Fill, sand & finish: Fill all nail holes with wood putty; also putty up any gaps between joints. When the filler has hardened, give your shelf a thorough sanding. The shelf edges will look great if you just cup a folded piece of sandpaper in your hands and run it along the top and bottom edges. Apply primer and two coats of trim paint. Want to give the edges of your shelf a gentle curve? You can do this by using a block plane. Adjust the blade to take a light cut (you can test this on scrap stock), then plane the ends of the shelf first, followed by the shelf’s front edges.You’ll still need to complete the smoothing at the shelf edges with sandpaper, but the block plane treatment adds a nice handcrafted touch.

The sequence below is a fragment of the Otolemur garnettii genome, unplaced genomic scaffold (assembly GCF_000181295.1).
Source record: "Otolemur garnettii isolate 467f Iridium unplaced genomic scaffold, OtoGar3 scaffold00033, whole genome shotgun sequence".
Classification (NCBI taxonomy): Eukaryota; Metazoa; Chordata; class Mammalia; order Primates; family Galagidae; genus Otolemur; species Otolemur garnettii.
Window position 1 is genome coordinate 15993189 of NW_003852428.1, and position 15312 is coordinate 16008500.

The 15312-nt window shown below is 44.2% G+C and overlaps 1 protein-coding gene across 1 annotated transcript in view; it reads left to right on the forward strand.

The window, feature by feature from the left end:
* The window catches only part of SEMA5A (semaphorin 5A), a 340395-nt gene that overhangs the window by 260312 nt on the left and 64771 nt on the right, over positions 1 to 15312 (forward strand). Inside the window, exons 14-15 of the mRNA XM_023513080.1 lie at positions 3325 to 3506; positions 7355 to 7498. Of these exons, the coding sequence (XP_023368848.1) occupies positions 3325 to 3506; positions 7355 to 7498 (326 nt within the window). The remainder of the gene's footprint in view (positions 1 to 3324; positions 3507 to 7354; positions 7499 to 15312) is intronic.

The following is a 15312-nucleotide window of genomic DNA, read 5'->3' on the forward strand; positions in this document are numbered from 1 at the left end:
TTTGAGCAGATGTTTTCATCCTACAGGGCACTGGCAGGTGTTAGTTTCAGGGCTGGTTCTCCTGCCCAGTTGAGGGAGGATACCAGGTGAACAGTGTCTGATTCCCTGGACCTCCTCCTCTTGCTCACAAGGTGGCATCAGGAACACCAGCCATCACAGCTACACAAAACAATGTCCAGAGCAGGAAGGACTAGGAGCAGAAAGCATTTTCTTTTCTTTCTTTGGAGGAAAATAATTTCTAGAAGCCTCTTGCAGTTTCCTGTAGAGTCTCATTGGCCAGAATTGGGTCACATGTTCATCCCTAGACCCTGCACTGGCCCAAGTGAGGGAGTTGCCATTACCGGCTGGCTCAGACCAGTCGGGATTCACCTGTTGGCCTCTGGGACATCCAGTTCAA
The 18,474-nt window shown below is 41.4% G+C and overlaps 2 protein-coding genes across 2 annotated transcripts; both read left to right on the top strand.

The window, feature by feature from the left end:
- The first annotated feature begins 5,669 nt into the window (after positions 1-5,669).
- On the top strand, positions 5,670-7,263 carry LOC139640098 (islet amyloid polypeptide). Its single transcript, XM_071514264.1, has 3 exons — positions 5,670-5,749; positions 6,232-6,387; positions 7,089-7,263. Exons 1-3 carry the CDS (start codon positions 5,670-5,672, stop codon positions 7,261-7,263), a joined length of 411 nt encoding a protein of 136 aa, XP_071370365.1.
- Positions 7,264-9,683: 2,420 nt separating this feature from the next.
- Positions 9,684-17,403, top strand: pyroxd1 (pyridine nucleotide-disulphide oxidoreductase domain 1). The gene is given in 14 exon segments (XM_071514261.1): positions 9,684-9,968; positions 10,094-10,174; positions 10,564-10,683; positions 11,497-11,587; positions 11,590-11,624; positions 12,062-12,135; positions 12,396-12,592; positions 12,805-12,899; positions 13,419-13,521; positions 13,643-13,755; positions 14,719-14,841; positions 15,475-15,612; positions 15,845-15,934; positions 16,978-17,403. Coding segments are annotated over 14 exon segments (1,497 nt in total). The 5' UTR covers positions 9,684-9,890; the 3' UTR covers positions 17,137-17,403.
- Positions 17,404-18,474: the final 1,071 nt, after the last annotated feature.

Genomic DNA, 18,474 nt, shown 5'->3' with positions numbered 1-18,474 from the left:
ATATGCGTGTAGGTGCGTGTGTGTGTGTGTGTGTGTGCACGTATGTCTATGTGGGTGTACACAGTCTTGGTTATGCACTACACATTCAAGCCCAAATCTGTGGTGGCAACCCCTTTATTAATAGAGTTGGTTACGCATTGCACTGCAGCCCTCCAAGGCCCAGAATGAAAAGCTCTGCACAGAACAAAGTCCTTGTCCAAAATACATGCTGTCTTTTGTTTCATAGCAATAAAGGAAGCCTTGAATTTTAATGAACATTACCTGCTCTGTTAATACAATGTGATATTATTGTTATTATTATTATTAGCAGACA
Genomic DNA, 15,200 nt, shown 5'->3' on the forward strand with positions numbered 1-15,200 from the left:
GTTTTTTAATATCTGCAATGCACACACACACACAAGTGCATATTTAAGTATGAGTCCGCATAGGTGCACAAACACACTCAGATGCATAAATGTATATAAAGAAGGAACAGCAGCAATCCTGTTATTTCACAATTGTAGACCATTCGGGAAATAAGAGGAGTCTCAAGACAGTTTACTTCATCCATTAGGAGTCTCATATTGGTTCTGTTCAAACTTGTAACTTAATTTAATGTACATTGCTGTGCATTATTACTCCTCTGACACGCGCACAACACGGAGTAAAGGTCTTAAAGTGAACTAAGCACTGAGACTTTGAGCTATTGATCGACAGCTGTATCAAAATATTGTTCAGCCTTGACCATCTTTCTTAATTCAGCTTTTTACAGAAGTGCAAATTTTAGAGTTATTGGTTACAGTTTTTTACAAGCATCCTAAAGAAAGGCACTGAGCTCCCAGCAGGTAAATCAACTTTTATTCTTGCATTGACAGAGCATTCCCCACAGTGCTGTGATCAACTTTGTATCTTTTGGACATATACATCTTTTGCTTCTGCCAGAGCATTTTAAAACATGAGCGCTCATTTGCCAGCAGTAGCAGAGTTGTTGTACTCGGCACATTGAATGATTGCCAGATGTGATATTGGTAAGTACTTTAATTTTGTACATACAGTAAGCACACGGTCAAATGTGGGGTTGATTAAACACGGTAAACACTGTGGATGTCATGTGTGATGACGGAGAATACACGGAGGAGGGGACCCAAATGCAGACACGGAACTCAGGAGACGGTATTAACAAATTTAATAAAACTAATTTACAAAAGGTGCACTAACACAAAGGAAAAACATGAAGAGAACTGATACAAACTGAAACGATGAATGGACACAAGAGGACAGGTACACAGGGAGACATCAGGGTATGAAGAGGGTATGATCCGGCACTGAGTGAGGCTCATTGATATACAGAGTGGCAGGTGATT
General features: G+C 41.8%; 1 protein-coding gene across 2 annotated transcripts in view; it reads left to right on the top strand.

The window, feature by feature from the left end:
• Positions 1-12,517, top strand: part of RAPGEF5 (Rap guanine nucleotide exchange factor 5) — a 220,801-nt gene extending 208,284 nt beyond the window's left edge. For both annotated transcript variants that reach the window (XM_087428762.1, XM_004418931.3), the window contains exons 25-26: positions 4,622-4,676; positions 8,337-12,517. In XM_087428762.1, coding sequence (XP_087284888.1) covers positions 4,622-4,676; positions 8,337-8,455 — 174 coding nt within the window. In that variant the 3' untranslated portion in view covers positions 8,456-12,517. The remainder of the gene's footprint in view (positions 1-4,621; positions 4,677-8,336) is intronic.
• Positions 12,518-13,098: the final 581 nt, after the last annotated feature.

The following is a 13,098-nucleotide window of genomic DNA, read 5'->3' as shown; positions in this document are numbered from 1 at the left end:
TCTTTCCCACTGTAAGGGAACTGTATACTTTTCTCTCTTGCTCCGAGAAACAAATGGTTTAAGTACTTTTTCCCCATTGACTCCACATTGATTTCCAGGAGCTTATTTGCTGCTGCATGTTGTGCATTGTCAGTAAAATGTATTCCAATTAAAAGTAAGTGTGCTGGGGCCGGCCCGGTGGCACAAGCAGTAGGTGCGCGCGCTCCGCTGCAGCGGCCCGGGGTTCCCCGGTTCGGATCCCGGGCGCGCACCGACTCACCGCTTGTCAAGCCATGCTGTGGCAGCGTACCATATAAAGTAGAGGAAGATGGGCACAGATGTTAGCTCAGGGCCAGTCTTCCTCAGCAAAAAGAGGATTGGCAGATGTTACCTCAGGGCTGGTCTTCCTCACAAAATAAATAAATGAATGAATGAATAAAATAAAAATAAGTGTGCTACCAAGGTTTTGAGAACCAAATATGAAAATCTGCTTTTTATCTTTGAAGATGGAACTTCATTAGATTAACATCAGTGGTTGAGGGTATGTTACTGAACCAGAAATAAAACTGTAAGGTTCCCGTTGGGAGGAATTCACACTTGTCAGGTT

Hang it up: Lightly pencil a level line on the wall where you want the top of the shelf to be. Screw your hanger hardware to the back edge of the shelf board and to the wall. Fasten into studs if possible; otherwise, attach hanger brackets to the wall with screws and drywall anchors. Install your mantelpiece, then collect some treasures and curios to show off on this special shelf.